So we are saved (given faith and rebirth apart from ourselves) by "the gift of God, not by works so that no one may boast. For we are his workmanship, created in Christ Jesus for good works..." (Eph 2:8-10) Paul says we were *created for* the good works, that's what being born into God's family means. But doing good works is not what makes us part of the family (is not what saves us and gives us the inheritance on the last day). Only the Head of the family can make that happen.
The words of Paul and Silas to the Philippian jailer were the beginning of their message, not the end-all and be-all of his salvation.
They continued: "And they spake unto him the word of the Lord, and to all that were in his house. And he took them the same hour of the night, and washed their stripes; and was baptized, he and all his, straightway.
— ( Acts 16:26-33 )
So we see that belief was only the first step. As Christ’s servants “spoke unto him the word of the Lord” the jailor and his whole family were baptized “the same hour of the night”. Thus Paul and Silas were fulfilling our Savior’s Great Commission where he said “he that believeth and is baptized
shall be saved”. (Mark 16:16)
Our works are the only evidence we have that we have received Grace.
In John 5: 36 we read:
"But I have greater witness than that of John: for the works which the Father hath given me to finish, the same works that I do, bear witness of me, that the Father hath sent me."
Our works are "the greater witness" of whom we have become. Hence the saying, we are judged by works, but saved by grace
The Bible uses the word "saved" five different ways. The problem is purely a matter of semantics. When Paul talks about saved by grace, not by works he is talking about justification, or the expiation, or forgiveness, of our sins by Jesus Christ's mercy. Our repentance, or works, does not earn us forgiveness of sins, it is only his mercy. Please see D&C 20:29-31. Justification is by grace, sanctification is by works, and if we endure to the end we can be exalted. When evangelicals talk about being saved, they are almost always talking about justification, when LDS talk about being save they are almost always talking about exaltation. Get past the semantics, define your terms, eliminate contention. The LDS observe classic Biblical soteriology, we just need to understand it better and stop contentiously quoting 2 Ne. 25:23 at evangelicals.
read Gospel Doctrine and take Primary 101
Why are we so caught up in the "salvation by grace" argument? For some reason we want to mollify the Evangelical types. Finding common ground is good, watering down our own revealed knowledge is a step on the way to becoming apostate.
We seem to be afraid of them saying we aren't Christian. It is they who are not Christian. The idea of all being saved in the highest degree, was Satan's plan, not that of our Lord and Savior Jesus Christ.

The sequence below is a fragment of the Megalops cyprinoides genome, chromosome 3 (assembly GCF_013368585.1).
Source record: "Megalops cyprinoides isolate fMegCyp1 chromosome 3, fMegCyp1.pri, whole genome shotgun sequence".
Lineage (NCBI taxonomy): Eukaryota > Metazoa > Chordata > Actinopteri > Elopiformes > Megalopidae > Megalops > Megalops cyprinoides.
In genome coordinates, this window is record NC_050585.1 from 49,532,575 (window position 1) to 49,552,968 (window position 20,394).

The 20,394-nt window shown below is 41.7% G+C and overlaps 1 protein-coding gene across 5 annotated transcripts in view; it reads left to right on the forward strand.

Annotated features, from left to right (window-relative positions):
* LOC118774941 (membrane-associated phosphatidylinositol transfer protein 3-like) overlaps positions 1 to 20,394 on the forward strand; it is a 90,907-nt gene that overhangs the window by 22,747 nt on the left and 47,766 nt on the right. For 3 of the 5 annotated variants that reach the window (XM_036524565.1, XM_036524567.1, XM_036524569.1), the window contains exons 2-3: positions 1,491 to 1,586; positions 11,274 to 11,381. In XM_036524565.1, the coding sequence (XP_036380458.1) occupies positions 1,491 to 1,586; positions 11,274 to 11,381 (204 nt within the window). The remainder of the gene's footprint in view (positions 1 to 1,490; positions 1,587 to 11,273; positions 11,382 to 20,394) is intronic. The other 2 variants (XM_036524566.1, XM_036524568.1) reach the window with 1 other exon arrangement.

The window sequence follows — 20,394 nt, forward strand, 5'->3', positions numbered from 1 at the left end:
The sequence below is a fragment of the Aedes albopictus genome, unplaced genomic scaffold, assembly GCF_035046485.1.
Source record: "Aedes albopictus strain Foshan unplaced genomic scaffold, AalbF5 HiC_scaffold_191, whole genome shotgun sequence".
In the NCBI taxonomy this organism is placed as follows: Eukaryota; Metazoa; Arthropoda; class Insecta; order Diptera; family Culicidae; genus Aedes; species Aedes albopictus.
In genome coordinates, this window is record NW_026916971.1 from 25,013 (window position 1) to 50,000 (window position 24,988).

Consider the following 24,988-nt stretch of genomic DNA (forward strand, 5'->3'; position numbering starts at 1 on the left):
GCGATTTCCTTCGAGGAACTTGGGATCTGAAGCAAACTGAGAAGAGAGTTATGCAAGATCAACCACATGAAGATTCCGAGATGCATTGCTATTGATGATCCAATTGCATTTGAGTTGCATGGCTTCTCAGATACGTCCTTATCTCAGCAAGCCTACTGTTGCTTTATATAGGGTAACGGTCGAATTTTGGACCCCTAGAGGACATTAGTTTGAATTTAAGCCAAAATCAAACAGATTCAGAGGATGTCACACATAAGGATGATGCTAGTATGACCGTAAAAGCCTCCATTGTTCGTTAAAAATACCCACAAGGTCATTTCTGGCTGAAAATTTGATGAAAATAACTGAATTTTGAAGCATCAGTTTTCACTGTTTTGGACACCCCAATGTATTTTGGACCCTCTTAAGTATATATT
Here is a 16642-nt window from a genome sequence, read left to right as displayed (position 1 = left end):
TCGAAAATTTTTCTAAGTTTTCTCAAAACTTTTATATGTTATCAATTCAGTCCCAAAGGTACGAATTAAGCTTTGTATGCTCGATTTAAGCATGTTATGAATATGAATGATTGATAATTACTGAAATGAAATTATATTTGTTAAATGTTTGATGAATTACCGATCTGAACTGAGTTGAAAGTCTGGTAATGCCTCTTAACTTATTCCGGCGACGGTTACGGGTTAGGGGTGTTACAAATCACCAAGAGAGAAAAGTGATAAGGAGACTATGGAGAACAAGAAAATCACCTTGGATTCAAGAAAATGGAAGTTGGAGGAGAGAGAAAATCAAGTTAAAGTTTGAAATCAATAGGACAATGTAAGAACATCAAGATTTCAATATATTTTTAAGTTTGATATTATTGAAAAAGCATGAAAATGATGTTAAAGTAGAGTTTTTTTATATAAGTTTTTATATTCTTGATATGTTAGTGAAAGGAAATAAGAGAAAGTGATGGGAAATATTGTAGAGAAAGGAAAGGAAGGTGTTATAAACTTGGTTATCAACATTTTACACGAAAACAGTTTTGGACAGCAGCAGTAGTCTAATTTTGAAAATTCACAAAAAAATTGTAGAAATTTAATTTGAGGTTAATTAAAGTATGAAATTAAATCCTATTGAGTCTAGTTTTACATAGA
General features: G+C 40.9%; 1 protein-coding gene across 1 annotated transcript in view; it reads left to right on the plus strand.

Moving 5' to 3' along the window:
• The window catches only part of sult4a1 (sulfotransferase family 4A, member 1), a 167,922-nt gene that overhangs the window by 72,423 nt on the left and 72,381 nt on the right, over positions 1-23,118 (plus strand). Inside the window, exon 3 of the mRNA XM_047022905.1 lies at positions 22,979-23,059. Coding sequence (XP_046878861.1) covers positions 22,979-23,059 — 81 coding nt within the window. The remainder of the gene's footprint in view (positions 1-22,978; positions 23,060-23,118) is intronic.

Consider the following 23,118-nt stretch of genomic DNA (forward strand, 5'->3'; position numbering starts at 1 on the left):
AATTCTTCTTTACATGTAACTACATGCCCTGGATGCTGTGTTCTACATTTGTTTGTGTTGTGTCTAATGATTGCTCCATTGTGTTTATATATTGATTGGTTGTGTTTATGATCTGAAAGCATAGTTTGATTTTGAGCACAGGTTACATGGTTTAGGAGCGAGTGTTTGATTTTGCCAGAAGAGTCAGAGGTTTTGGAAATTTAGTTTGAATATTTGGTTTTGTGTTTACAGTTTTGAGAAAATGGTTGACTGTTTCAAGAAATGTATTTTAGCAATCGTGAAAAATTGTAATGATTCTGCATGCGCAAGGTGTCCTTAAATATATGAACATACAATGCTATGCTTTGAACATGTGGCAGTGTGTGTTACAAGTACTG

The answer is really quite plan and simple. "For it is by grace ye are saved, after all you can do.
Consider the statements by Joseph Smith: "When you climb up a ladder, you must begin at the bottom, and ascend step by step, until you arrive at the top: and so it is with the principles of the gospel - you must begin with the first, and go on until you learn all the principles of exaltation. BUT IT WILL BE A GREAT WHILE AFTER YOU HAVE PASSED THROUGH THE VEIL BEFORE YOU WILL HAVE LEARNED THEM. IT IS NOT ALL TO BE COMPREHENDED IN THIS WORLD; IT WILL BE A GREAT WORK TO LEARN OUR SALVATION AND EXALTATION EVEN BEYOND THE GRAVE." History of the Church 6:306-7
Excellent article. However, I promise you it is just a small taste of the faith building, testimony strengthening material you will discover in Robert's book, "Really Inside Mormonism: Confessions of a Mere Latter-day Christian." I have known Robert for close to 3 decades. I have shared experiences with him during presentations in other churches as he has powerfully testified of Jesus Christ and the Restoration of HIS Gospel and church. For whatever it's worth, I highly recommend his book to add to your library. As a convert to the church for more than 40 years I own and have read, to my knowledge close to every book written on this subject found in Deseret Book store. Coupled with the fact I have hundreds of books, pamphlets and movies from our critics that I have read and studied, and today, I know from the spirit of revelation that God our Heavenly Father and Jesus Christ His Son appeared to Joseph Smith in that Sacred Grove. The Book of Mormon IS another Testament of Jesus Christ, the Saviour of the World. There are living Prophets and Apostles on the earth today. Why wouldn't there be? We are all Children of our Heavenly Father and He loves US as much as any of His Children in ancient times.
The apostle Paul, who saw the resurrected Jesus, and wrote 2/3 of the New Testament, and was the greatest itinerant missionary who ever lived, told the Phillippian jailer: "Believe on the lord Jesus Christ, and thou shalt be saved". If it is good enough for Paul, then it is good enough for me. (I am LDS)